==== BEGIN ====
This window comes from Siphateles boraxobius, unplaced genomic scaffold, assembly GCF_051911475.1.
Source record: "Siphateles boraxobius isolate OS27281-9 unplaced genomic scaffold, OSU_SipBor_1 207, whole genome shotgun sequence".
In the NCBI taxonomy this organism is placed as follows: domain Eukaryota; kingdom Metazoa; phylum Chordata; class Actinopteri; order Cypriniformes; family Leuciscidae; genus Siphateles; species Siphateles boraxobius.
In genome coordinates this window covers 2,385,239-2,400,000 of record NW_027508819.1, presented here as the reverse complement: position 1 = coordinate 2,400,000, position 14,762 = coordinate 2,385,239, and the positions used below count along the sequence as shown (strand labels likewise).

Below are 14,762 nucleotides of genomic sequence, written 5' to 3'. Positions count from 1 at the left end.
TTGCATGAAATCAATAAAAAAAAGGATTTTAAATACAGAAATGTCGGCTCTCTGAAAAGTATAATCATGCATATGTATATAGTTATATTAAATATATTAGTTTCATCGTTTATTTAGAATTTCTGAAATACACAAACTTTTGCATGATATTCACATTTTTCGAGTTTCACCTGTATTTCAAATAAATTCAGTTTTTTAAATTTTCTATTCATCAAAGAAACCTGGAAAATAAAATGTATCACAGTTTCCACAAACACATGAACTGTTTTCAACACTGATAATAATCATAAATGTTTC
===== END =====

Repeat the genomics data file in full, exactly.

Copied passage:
This window comes from Siphateles boraxobius, unplaced genomic scaffold, assembly GCF_051911475.1.
Source record: "Siphateles boraxobius isolate OS27281-9 unplaced genomic scaffold, OSU_SipBor_1 207, whole genome shotgun sequence".
In the NCBI taxonomy this organism is placed as follows: domain Eukaryota; kingdom Metazoa; phylum Chordata; class Actinopteri; order Cypriniformes; family Leuciscidae; genus Siphateles; species Siphateles boraxobius.
In genome coordinates this window covers 2,385,239-2,400,000 of record NW_027508819.1, presented here as the reverse complement: position 1 = coordinate 2,400,000, position 14,762 = coordinate 2,385,239, and the positions used below count along the sequence as shown (strand labels likewise).

Below are 14,762 nucleotides of genomic sequence, written 5' to 3'. Positions count from 1 at the left end.
TTGCATGAAATCAATAAAAAAAAGGATTTTAAATACAGAAATGTCGGCTCTCTGAAAAGTATAATCATGCATATGTATATAGTTATATTAAATATATTAGTTTCATCGTTTATTTAGAATTTCTGAAATACACAAACTTTTGCATGATATTCACATTTTTCGAGTTTCACCTGTATTTCAAATAAATTCAGTTTTTTAAATTTTCTATTCATCAAAGAAACCTGGAAAATAAAATGTATCACAGTTTCCACAAACACATGAACTGTTTTCAACACTGATAATAATCATAAATGTTTC